Heavy demand for loans persuaded the Grameen Bank, which has lent $9.4 billion through more than 2,500 of its branches worldwide, to open four new branches in New York and one in Omaha in the last two years, under the name Grameen America.
It also has plans to open offices in San Francisco, Boston, Washington, and Charlotte, N.C. Grameen, a nonprofit, tries to help people who fall below the poverty line and do not have access to mainstream banking, offering first-time loans of as much as $1,500 with an interest rate of 15 percent on a declining balance. In the developing world, established businesses generally receive loans of about $380. Obviously, loans of $1,500 can only go so far in a developed nation, but they can fix up a delivery vehicle. They can also buy a street cart for a vendor, a sewing machine for a tailor or hair dyes for a hairdresser.
Unlike other microlenders, Grameen requires its borrowers to join a group of entrepreneurs that meets weekly. Borrowers are also required to save a percentage of their weekly income — at least $2 — and to pay a portion of their loan’s principal and interest.
Kiva, the organization that backed Ms. Keppert’s hot dog stand, works much like a middleman. It teamed up with microfinance groups that upload profiles of individual entrepreneurs and their loan requests to www.Kiva.org. People browse the profiles, decide which ones, if any, they would like to lend money to, and then Kiva disburses the money through the microlender (the Opportunity Fund in Ms. Keppert’s case). The individual lenders get their money back when a business owner repays the loan.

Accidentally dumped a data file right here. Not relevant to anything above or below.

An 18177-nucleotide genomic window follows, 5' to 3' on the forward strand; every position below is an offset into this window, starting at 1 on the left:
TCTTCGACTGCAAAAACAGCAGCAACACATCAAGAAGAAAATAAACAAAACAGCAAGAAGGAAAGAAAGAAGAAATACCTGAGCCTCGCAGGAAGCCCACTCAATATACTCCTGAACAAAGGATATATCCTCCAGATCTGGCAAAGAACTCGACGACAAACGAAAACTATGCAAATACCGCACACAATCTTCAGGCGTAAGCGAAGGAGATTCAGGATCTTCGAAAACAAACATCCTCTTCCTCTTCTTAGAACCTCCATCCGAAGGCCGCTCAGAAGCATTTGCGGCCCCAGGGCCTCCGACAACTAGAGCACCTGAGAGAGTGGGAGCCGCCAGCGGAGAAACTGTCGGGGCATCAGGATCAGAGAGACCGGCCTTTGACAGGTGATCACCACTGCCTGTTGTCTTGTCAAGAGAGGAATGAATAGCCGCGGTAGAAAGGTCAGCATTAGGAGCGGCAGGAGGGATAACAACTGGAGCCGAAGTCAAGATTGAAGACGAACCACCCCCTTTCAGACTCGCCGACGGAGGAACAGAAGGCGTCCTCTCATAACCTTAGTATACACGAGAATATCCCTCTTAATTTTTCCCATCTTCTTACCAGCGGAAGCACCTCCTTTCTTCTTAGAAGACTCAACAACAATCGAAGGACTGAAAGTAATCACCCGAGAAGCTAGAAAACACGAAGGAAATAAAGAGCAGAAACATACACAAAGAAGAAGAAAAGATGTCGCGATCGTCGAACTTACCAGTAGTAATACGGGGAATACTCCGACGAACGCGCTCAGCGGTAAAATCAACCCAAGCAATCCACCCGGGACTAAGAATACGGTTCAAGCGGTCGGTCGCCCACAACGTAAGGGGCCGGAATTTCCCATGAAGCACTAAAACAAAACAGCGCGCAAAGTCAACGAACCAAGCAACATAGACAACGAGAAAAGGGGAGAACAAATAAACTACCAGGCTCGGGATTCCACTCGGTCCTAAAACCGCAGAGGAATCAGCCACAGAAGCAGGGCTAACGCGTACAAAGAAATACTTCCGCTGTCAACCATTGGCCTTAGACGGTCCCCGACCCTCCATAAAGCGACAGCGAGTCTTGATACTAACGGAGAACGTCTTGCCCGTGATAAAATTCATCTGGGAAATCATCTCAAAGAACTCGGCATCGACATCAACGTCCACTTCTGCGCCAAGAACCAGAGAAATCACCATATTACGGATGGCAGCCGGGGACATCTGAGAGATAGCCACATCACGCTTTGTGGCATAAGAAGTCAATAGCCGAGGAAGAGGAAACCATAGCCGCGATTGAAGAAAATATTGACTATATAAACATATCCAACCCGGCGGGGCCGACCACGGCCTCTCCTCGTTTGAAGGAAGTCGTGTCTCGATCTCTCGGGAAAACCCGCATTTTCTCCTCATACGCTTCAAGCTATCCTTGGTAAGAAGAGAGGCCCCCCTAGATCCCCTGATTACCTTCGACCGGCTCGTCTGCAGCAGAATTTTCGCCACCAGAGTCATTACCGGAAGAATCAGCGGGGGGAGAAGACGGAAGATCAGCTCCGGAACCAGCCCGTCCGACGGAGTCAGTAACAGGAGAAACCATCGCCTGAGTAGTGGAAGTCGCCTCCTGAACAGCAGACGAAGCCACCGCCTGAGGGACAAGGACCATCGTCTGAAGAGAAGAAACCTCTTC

The pilot program that Ms. Keppert took part in has been available in California and New York since last summer. “It seemed very timely,” said Premal Shah, president of Kiva. “People talk about buying local — why not lend local? It’s a personal stimulus package if you’re the working poor.”
Overseas, Kiva borrowers can seek loans of up to $3,000, while in the United States, borrowers can take out loans of as much as $10,000. Since its American debut, Kiva has helped lend $900,000 to 137 American companies. The average American loan is about $5,600 and has a term of about two years and three months.
“People are compelled to do something in their backyard,” said Gina Harman, president and chief executive of Accion USA, a microlender and partner in Kiva’s American pilot program. “Suddenly, giving $1 to someone in Ghana isn’t as important as giving to someone here.”